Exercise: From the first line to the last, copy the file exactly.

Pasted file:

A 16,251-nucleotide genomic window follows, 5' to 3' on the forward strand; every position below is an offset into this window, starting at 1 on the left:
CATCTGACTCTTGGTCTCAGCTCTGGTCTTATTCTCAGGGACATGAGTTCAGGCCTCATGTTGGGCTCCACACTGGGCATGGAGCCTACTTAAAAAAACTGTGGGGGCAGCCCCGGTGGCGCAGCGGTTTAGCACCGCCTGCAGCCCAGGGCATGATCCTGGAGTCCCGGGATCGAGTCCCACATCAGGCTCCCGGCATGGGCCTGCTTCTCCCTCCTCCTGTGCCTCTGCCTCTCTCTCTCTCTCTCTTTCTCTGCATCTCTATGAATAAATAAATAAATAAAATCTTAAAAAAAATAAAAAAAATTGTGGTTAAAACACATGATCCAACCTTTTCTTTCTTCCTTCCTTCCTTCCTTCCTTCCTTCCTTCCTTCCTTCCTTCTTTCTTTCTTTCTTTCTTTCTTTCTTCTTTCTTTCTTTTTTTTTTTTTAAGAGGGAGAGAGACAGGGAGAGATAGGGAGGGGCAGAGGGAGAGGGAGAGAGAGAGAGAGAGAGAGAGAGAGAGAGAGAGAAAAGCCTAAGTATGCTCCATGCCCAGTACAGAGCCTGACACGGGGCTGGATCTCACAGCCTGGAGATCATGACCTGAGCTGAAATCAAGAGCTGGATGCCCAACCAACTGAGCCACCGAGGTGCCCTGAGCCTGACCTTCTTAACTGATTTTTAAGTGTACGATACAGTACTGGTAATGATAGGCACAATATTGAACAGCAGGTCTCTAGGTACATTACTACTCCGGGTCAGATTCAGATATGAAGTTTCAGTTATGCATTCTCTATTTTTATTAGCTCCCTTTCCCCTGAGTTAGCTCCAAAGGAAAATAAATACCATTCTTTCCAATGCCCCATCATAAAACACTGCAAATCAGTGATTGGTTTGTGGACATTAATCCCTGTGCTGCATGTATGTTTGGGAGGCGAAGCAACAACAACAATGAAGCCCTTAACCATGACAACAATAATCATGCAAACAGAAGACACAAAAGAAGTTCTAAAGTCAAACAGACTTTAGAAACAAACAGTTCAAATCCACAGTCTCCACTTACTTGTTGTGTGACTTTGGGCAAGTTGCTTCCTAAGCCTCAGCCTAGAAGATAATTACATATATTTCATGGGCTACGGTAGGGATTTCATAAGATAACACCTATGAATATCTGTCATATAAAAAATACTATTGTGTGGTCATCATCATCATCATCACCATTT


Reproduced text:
A 16,251-nucleotide genomic window follows, 5' to 3' on the forward strand; every position below is an offset into this window, starting at 1 on the left:
CATCTGACTCTTGGTCTCAGCTCTGGTCTTATTCTCAGGGACATGAGTTCAGGCCTCATGTTGGGCTCCACACTGGGCATGGAGCCTACTTAAAAAAACTGTGGGGGCAGCCCCGGTGGCGCAGCGGTTTAGCACCGCCTGCAGCCCAGGGCATGATCCTGGAGTCCCGGGATCGAGTCCCACATCAGGCTCCCGGCATGGGCCTGCTTCTCCCTCCTCCTGTGCCTCTGCCTCTCTCTCTCTCTCTCTTTCTCTGCATCTCTATGAATAAATAAATAAATAAAATCTTAAAAAAAATAAAAAAAATTGTGGTTAAAACACATGATCCAACCTTTTCTTTCTTCCTTCCTTCCTTCCTTCCTTCCTTCCTTCCTTCCTTCCTTCTTTCTTTCTTTCTTTCTTTCTTTCTTCTTTCTTTCTTTTTTTTTTTTTAAGAGGGAGAGAGACAGGGAGAGATAGGGAGGGGCAGAGGGAGAGGGAGAGAGAGAGAGAGAGAGAGAGAGAGAGAGAGAGAAAAGCCTAAGTATGCTCCATGCCCAGTACAGAGCCTGACACGGGGCTGGATCTCACAGCCTGGAGATCATGACCTGAGCTGAAATCAAGAGCTGGATGCCCAACCAACTGAGCCACCGAGGTGCCCTGAGCCTGACCTTCTTAACTGATTTTTAAGTGTACGATACAGTACTGGTAATGATAGGCACAATATTGAACAGCAGGTCTCTAGGTACATTACTACTCCGGGTCAGATTCAGATATGAAGTTTCAGTTATGCATTCTCTATTTTTATTAGCTCCCTTTCCCCTGAGTTAGCTCCAAAGGAAAATAAATACCATTCTTTCCAATGCCCCATCATAAAACACTGCAAATCAGTGATTGGTTTGTGGACATTAATCCCTGTGCTGCATGTATGTTTGGGAGGCGAAGCAACAACAACAATGAAGCCCTTAACCATGACAACAATAATCATGCAAACAGAAGACACAAAAGAAGTTCTAAAGTCAAACAGACTTTAGAAACAAACAGTTCAAATCCACAGTCTCCACTTACTTGTTGTGTGACTTTGGGCAAGTTGCTTCCTAAGCCTCAGCCTAGAAGATAATTACATATATTTCATGGGCTACGGTAGGGATTTCATAAGATAACACCTATGAATATCTGTCATATAAAAAATACTATTGTGTGGTCATCATCATCATCATCACCATTT